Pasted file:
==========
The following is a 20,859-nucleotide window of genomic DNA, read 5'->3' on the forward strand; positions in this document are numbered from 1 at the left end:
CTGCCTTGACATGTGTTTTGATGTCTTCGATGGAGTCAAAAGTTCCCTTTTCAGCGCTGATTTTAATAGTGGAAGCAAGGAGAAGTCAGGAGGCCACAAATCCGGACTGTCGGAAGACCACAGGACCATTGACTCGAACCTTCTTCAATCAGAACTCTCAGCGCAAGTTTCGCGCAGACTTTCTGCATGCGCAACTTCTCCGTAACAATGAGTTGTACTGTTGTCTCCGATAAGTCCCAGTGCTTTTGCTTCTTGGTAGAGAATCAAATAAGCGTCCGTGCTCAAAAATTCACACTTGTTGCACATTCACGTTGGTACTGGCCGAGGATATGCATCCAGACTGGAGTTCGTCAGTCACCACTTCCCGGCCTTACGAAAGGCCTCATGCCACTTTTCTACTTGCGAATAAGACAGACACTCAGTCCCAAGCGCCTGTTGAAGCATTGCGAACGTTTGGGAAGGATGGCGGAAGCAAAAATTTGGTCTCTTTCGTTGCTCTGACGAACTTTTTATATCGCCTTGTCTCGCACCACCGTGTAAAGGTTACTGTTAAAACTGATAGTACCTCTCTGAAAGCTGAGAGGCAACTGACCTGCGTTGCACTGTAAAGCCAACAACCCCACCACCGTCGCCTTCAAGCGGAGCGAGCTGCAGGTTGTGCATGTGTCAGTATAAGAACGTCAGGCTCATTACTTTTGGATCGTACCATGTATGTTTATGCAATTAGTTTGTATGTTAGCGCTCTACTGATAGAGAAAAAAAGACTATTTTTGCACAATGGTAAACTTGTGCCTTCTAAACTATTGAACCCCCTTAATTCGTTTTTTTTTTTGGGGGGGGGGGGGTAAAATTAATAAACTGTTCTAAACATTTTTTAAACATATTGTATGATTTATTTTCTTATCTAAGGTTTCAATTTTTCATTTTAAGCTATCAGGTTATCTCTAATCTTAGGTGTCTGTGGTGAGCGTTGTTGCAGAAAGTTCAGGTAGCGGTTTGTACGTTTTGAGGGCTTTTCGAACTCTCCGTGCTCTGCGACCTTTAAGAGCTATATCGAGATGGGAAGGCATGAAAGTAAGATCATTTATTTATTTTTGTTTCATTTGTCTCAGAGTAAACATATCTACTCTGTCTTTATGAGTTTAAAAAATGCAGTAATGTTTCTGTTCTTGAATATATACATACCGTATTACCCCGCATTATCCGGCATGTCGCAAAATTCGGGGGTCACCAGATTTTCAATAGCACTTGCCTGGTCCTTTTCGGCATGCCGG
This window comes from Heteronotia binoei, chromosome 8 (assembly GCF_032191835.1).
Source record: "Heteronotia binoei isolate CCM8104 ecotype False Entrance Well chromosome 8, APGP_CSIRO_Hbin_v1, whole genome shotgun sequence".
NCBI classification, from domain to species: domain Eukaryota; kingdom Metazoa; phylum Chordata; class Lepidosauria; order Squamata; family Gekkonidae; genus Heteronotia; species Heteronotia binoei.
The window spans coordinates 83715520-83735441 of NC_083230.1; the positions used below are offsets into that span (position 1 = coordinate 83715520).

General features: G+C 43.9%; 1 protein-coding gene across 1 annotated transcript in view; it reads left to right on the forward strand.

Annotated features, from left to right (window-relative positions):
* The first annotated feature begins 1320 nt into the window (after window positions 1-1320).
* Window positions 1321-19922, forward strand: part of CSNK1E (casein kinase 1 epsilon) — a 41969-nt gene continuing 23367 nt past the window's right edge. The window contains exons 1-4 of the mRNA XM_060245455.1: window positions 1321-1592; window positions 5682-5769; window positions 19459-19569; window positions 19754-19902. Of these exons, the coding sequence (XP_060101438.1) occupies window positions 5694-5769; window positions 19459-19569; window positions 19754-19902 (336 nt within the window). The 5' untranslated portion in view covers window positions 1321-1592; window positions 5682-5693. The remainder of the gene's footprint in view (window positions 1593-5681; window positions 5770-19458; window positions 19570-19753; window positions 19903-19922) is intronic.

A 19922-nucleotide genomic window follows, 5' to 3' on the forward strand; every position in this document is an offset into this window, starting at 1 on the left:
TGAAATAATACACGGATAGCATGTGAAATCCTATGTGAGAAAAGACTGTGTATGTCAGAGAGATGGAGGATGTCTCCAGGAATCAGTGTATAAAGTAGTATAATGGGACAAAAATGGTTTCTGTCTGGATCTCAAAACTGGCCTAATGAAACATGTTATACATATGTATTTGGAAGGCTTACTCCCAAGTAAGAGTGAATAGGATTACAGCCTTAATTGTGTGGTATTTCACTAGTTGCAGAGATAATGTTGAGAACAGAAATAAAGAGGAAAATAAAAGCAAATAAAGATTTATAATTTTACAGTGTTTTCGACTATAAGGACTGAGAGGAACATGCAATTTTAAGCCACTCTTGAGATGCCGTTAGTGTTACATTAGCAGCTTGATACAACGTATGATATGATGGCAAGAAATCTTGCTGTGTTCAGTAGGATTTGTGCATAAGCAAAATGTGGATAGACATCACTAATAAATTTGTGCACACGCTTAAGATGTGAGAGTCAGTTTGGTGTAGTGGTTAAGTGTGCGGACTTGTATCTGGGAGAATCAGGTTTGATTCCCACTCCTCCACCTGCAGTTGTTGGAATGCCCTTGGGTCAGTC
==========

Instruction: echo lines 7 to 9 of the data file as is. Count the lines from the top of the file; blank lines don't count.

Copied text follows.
General features: G+C 43.9%; 1 protein-coding gene across 1 annotated transcript in view; it reads left to right on the forward strand.

Annotated features, from left to right (window-relative positions):
* The first annotated feature begins 1320 nt into the window (after window positions 1-1320).